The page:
Jack Wrangham, Drone AG
DRONES FOR SPRAYING CROPS
Automated, targeted and precise.
A safe and efficient solution
Agricultural drone spraying is becoming an increasingly popular application, helping to maintain crop health and yield.
Drones are used to spray diseases, weeds and pest control, as well as spread pesticides and fertilizers.
Using drones for this application makes sense, offering a fully automated, focused and precise solution and replacing the laborious, time-consuming and potentially harmful use of backpack sprayers and other equipment.
This method is particularly useful in areas where the terrain is hilly, steep or difficult to access.
Using a drone is also a cheaper option than using dusters to spray fields that are too large for manual work.
Crop spraying drones are particularly popular in China, where government subsidies promote the use of agricultural drones. Leading drone manufacturer DJI has responded to this request by designing Agras' spray drones. There are currently more than 40,000 active Agras on the market.
Spray drones are not currently legal in the UK, but trials are underway to try and change this. Many of these tests are based on growing ferns on inaccessible slopes in mountainous areas important for sheep production. The goal is to build a portfolio of evidence to highlight the positive uses of drones for crop spraying and persuade decision makers to allow drone spraying.
“We sprayed the vines in Switzerland using DJI Agras and our customer is satisfied with the results of the drone spraying. Comparing it to tractor spraying, he says the benefits of using the drone are no personal contact with pesticides, no phytotoxicity and in steep terrain areas the drone has much higher efficiency. "
Ueli Sager, Remote Vision
“Using drones to spray pesticides is more efficient than using tractors and is a reliable solution for plant protection. First, tractors damage the cotton while passing, while drones prevent the cotton from being crushed. At first, the farmers had doubts about the drones, but then they saw the efficiency of the aircraft. "
Yuhuan Li, Agricultural Drone Pilot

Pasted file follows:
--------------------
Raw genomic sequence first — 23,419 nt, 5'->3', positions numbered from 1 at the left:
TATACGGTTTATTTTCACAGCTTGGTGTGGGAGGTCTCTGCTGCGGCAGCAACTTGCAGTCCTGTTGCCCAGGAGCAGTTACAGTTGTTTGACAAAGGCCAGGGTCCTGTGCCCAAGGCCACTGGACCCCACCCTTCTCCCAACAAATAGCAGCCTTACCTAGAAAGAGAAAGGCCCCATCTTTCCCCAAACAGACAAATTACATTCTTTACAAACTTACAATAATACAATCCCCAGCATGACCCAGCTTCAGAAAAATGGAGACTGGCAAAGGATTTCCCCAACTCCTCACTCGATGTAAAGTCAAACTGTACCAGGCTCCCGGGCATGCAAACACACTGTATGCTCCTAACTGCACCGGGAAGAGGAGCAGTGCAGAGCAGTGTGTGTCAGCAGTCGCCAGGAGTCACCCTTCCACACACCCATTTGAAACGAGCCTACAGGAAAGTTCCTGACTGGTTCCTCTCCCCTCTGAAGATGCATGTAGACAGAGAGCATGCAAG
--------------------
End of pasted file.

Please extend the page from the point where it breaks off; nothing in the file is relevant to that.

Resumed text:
DJI Agras crop spraying drones
High-tech agricultural spraying drones, the DJI Agras series is designed to increase the efficiency and manageability of plant protection and fertilization.
For example, the T30 drone has a 30 liter operating tank, has 16 sprayers and has a spray width of 9m. The drone is capable of covering 16 hectares per hour. It also has a 30kg spreading tank, with a spreading width of 7m, and is capable of delivering 1 ton of fertilizer per hour.
Meanwhile, the Agras T16 is equipped with a 16-liter spray tank and is capable of spraying 24.7 acres (10 hectares) per hour. This is much faster than manual spraying methods.
The Agras series can be implemented for a fully automated, focused and precise spraying solution, allowing modern farms to save labor while maximizing coverage and yields.
For greater efficiency, the Agras series can be used for swarming. Up to five Agras T16 drones can be controlled by a single T16 remote control, while one Agras MG-1P controller can control up to five MG-1P aircraft simultaneously, doubling the efficiency of single pilot operations.
Crop spraying drones v Manual methods
Using drones for crop spraying is a much more efficient and cost-effective process than manual methods.
This table provides a breakdown of the real-world benefits of deploying a DJI Agras drone over traditional methods, in terms of efficiency, safety and control. This example is based on the DJI Agras T16 but provides a snapshot of the overall benefits when deploying any Agras series drone.
DJI AGRAS T16
3-4 hectares per day
60 hectares per day
Standardization of work
|Coordinated with the positioning system to perform route planning and improve work efficiency.|
Support aviation special chemicals, high utilization rate, can save more than 20% pesticide.
It is easy to lose or re-spray and with low pesticide penetration.